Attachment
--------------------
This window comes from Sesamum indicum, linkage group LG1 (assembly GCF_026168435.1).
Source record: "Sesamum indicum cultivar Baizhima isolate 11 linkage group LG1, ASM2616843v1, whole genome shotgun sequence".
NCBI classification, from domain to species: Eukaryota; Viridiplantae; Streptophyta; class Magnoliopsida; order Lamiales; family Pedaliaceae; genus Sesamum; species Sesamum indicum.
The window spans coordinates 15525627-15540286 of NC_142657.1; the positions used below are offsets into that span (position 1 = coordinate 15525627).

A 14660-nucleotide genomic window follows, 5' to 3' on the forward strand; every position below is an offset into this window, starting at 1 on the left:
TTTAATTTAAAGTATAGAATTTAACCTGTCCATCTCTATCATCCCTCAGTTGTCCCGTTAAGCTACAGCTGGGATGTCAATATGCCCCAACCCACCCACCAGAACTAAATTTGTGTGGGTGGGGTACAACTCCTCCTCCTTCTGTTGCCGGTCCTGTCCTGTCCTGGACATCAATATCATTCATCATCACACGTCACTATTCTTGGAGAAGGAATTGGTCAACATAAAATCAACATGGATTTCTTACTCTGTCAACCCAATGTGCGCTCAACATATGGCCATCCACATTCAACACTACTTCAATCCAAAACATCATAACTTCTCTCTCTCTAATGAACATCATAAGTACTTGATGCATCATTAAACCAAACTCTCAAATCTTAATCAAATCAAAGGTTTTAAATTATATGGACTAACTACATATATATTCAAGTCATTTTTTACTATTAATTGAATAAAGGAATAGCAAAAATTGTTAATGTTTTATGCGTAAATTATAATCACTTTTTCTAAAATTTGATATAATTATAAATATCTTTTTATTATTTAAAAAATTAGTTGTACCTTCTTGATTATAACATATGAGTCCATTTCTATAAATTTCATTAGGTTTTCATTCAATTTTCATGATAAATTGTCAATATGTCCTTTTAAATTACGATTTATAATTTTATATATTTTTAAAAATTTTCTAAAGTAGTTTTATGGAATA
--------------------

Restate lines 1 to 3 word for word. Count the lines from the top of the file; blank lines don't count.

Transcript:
This window comes from Sesamum indicum, linkage group LG1 (assembly GCF_026168435.1).
Source record: "Sesamum indicum cultivar Baizhima isolate 11 linkage group LG1, ASM2616843v1, whole genome shotgun sequence".
NCBI classification, from domain to species: Eukaryota; Viridiplantae; Streptophyta; class Magnoliopsida; order Lamiales; family Pedaliaceae; genus Sesamum; species Sesamum indicum.